Grizzly delisting likely

Cattle Market & Farm Reports, Editorials
Jul 25, 2005
by WLJ

— Proposal possible before end of summer.
Ranchers in and around Yellowstone National Park and the Northwest could be allowed greater control over their predator problems if the U.S. Fish and Wildlife Service (FWS) moves ahead with plans to propose delisting the grizzly bear from the Endangered Species Act (ESA).
Grizzly bears are thought to have originally numbered more than 100,000 in the continental U.S. When the grizzly was added to the endangered species list in 1975, the bears numbered fewer than 200 and appeared well on their way to extinction. Due to the conservation of grizzly habitat and protection of the Endangered Species Act (ESA), the bears have rebounded to approximately 1,000 and reside throughout the Greater Yellowstone Area and the northern Rockies, along with an isolated population in Northern Idaho and Washington state.
At present, there are more than 1,800 plants and animals listed as endangered or threatened by FWS. It is estimated that 41 percent of listed populations have stabilized or improved since the inception of the ESA, however, only 11 species have been delisted due to recovery. Livestock growers across the west have long been waiting for a decision to remove the grizzly bear from the list.
It now looks like that process may be initiated before the end of summer. The leader of the grizzly bear recovery effort for FWS said the agency’s office in Washington, DC, currently has the proposal, and that it will take at least a few weeks to implement any final plan to delist the species.
Livestock groups including the National Cattlemen’s Beef Association and the Montana Stockgrowers Association (MSGA) have been widely supportive of the removal of the grizzly, one of the ESA success stories, from the list.
Steve Pilcher, executive vice president of MSGA, said, “The association has long been in support of delisting the grizzly bear in favor of more local management.”
Pilcher agreed with studies that conclude the total bear population in the Greater Yellowstone ecosystem is adequate to support the genetic diversity necessary to sustain the bear population. FWS estimates the current population in the area between 400 and 600 animals. “We need to be able to manage the grizzly bear as a resource and bring the decision-making ability home,” he said.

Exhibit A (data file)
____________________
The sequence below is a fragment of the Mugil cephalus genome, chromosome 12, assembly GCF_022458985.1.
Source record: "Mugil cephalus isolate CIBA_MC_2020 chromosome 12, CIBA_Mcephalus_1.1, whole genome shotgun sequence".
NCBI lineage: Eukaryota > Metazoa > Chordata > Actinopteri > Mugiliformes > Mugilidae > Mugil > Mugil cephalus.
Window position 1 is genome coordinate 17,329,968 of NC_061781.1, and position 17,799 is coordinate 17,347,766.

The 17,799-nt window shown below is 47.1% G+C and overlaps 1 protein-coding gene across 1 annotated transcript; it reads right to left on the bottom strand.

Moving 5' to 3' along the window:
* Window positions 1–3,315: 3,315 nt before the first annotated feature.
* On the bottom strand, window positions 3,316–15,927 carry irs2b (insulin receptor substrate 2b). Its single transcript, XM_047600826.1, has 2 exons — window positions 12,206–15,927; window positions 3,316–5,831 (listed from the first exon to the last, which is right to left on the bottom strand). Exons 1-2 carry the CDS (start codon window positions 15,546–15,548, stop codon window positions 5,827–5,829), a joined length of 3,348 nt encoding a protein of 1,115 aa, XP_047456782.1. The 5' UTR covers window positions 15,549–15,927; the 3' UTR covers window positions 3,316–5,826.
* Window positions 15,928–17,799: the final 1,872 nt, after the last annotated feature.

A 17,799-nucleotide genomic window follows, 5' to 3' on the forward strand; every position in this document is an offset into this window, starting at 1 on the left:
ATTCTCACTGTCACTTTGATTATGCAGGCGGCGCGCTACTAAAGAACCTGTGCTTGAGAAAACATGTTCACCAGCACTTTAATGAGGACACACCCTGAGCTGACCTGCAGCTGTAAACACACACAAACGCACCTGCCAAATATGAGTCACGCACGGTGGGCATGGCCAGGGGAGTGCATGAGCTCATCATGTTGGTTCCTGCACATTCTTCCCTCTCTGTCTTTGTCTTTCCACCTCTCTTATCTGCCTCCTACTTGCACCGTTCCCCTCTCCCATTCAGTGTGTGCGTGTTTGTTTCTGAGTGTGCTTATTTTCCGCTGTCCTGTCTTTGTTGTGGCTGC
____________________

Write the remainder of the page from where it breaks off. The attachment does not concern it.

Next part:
Foremost on stakeholders’ minds is the issue of human/bear conflict and the predation of livestock by grizzlies that stray outside of the proposed buffer zone surrounding Yellowstone National Park. Of particular concern to Livestock producers in Wyoming is the Upper Green River area.
Jim Magagna, executive vice president of the Wyoming Stock Growers Association, stated, “Our overall preference is that the habitat be held to the primary conservation area in which the bears have already recovered.”
The Upper Green River area was cited by FWS as being socially unacceptable for reintroduction due to the high likelihood of conflict between humans and bears. In spite of that, it has been included in the recovery zone because it is a critical corridor for bear traffic. Indeed, within the last two weeks, two bears have been relocated from the Upper Green River area back to the primary conservation area after killing domestic livestock.
Currently, the conservation group, Defenders of Wildlife, has a compensation fund to reimburse ranchers for losses due to bear and wolf predation. The group has stated that if the grizzly is delisted, they will re-evaluate whether or not the program will remain in place. According to the group’s Web site, they have reimbursed producer losses in the Yellowstone and Northern Continental Divide Recovery Areas in excess of $110,000 since the fund’s inception. The group also provides partial funding for pro-active measures taken by producers to reduce losses due to predation.
However, Pilcher noted that although there is a compensation fund, producers are often unable to monitor grazing lands thoroughly enough to prove losses due to predation. “The reality is that the program is just not that effective,” Pilcher said. — John Robinson, WLJ Associate Editor

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